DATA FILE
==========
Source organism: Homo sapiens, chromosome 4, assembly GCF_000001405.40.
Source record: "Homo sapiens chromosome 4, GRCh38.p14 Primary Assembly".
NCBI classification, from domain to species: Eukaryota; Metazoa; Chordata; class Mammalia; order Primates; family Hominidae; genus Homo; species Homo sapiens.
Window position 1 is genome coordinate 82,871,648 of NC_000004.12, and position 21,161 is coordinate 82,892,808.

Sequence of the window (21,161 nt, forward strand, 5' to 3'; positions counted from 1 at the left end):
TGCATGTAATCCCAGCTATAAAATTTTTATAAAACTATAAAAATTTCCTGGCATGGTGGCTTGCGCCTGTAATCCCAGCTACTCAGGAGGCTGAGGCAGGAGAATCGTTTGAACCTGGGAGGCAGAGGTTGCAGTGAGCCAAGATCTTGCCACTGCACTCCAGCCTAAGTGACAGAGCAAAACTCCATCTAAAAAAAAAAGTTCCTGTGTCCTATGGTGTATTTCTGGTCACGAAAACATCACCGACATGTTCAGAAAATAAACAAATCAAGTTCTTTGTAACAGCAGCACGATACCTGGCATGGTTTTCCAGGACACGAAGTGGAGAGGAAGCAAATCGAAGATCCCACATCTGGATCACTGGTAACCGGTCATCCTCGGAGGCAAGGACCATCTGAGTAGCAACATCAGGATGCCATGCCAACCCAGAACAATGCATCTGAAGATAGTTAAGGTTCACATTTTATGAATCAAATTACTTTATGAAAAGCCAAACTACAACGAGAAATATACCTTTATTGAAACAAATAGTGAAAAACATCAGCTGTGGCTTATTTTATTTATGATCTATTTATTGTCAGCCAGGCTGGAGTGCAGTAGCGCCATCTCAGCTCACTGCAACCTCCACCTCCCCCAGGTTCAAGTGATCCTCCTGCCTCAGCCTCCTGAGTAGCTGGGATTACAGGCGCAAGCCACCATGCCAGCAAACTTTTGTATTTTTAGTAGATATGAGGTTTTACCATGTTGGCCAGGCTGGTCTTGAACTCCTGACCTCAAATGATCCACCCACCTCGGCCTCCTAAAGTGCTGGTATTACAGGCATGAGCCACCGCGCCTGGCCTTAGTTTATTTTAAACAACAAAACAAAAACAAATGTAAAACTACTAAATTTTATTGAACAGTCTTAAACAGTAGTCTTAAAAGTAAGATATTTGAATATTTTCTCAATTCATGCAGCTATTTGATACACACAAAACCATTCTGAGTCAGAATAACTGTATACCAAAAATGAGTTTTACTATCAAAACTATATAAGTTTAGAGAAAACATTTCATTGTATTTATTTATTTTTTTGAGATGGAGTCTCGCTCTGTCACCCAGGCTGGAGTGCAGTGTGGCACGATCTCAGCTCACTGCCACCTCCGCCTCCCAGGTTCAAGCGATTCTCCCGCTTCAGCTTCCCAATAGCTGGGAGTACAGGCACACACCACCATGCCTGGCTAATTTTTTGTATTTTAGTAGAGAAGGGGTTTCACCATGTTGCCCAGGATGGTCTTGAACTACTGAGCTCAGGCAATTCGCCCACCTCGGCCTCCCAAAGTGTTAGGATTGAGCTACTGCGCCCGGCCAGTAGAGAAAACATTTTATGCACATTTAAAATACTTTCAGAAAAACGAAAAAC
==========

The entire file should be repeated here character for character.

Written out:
Source organism: Homo sapiens, chromosome 4, assembly GCF_000001405.40.
Source record: "Homo sapiens chromosome 4, GRCh38.p14 Primary Assembly".
NCBI classification, from domain to species: Eukaryota; Metazoa; Chordata; class Mammalia; order Primates; family Hominidae; genus Homo; species Homo sapiens.
Window position 1 is genome coordinate 82,871,648 of NC_000004.12, and position 21,161 is coordinate 82,892,808.

Sequence of the window (21,161 nt, forward strand, 5' to 3'; positions counted from 1 at the left end):
TGCATGTAATCCCAGCTATAAAATTTTTATAAAACTATAAAAATTTCCTGGCATGGTGGCTTGCGCCTGTAATCCCAGCTACTCAGGAGGCTGAGGCAGGAGAATCGTTTGAACCTGGGAGGCAGAGGTTGCAGTGAGCCAAGATCTTGCCACTGCACTCCAGCCTAAGTGACAGAGCAAAACTCCATCTAAAAAAAAAAGTTCCTGTGTCCTATGGTGTATTTCTGGTCACGAAAACATCACCGACATGTTCAGAAAATAAACAAATCAAGTTCTTTGTAACAGCAGCACGATACCTGGCATGGTTTTCCAGGACACGAAGTGGAGAGGAAGCAAATCGAAGATCCCACATCTGGATCACTGGTAACCGGTCATCCTCGGAGGCAAGGACCATCTGAGTAGCAACATCAGGATGCCATGCCAACCCAGAACAATGCATCTGAAGATAGTTAAGGTTCACATTTTATGAATCAAATTACTTTATGAAAAGCCAAACTACAACGAGAAATATACCTTTATTGAAACAAATAGTGAAAAACATCAGCTGTGGCTTATTTTATTTATGATCTATTTATTGTCAGCCAGGCTGGAGTGCAGTAGCGCCATCTCAGCTCACTGCAACCTCCACCTCCCCCAGGTTCAAGTGATCCTCCTGCCTCAGCCTCCTGAGTAGCTGGGATTACAGGCGCAAGCCACCATGCCAGCAAACTTTTGTATTTTTAGTAGATATGAGGTTTTACCATGTTGGCCAGGCTGGTCTTGAACTCCTGACCTCAAATGATCCACCCACCTCGGCCTCCTAAAGTGCTGGTATTACAGGCATGAGCCACCGCGCCTGGCCTTAGTTTATTTTAAACAACAAAACAAAAACAAATGTAAAACTACTAAATTTTATTGAACAGTCTTAAACAGTAGTCTTAAAAGTAAGATATTTGAATATTTTCTCAATTCATGCAGCTATTTGATACACACAAAACCATTCTGAGTCAGAATAACTGTATACCAAAAATGAGTTTTACTATCAAAACTATATAAGTTTAGAGAAAACATTTCATTGTATTTATTTATTTTTTTGAGATGGAGTCTCGCTCTGTCACCCAGGCTGGAGTGCAGTGTGGCACGATCTCAGCTCACTGCCACCTCCGCCTCCCAGGTTCAAGCGATTCTCCCGCTTCAGCTTCCCAATAGCTGGGAGTACAGGCACACACCACCATGCCTGGCTAATTTTTTGTATTTTAGTAGAGAAGGGGTTTCACCATGTTGCCCAGGATGGTCTTGAACTACTGAGCTCAGGCAATTCGCCCACCTCGGCCTCCCAAAGTGTTAGGATTGAGCTACTGCGCCCGGCCAGTAGAGAAAACATTTTATGCACATTTAAAATACTTTCAGAAAAACGAAAAAC